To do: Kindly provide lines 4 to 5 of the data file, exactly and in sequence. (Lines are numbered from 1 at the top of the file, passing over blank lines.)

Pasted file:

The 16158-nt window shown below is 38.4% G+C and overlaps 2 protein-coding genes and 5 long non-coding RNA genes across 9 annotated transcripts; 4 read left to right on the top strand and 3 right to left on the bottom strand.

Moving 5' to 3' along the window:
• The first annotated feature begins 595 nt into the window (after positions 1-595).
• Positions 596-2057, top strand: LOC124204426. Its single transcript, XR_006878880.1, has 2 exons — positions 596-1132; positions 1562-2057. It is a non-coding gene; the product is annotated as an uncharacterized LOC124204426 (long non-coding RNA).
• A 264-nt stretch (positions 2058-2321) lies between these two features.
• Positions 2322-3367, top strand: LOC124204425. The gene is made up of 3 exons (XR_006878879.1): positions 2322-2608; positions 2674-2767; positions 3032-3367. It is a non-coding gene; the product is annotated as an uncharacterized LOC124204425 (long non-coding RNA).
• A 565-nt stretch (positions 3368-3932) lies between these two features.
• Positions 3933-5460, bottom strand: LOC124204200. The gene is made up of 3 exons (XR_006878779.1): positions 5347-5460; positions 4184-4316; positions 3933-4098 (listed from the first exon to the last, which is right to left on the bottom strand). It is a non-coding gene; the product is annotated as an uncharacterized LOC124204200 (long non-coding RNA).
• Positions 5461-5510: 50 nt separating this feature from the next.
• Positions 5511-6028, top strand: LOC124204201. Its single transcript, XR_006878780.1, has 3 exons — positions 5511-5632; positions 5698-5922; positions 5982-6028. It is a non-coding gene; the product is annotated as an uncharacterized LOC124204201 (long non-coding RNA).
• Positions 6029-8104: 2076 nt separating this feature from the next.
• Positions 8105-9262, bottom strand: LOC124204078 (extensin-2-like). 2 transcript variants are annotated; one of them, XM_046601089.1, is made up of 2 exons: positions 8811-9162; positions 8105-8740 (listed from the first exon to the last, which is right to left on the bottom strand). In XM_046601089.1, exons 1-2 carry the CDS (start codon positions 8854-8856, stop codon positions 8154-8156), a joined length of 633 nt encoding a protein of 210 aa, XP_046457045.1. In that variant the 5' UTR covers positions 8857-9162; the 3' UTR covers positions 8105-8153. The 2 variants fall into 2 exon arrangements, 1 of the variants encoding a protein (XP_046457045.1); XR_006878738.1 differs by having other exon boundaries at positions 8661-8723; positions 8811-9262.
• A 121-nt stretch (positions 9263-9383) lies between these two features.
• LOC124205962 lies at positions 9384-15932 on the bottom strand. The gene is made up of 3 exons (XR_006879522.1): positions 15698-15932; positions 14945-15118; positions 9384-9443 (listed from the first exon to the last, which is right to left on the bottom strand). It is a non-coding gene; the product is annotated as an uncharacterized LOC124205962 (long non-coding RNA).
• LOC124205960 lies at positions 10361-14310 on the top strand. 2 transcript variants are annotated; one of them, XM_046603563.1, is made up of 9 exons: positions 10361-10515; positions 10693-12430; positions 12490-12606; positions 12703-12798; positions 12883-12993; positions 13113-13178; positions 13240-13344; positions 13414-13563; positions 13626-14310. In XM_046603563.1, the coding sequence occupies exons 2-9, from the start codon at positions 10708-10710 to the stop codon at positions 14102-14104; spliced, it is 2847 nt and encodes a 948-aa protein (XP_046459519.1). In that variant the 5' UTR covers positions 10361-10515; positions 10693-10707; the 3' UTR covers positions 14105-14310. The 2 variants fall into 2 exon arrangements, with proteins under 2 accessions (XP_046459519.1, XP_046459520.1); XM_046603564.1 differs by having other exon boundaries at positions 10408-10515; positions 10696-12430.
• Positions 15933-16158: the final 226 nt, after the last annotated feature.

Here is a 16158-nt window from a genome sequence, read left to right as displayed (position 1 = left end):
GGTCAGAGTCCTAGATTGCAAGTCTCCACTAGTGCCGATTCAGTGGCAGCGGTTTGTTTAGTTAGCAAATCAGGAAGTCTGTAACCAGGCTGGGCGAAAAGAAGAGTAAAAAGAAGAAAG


• Positions 596-2057, top strand: LOC124204426. Its single transcript, XR_006878880.1, has 2 exons — positions 596-1132; positions 1562-2057. It is a non-coding gene; the product is annotated as an uncharacterized LOC124204426 (long non-coding RNA).
• A 264-nt stretch (positions 2058-2321) lies between these two features.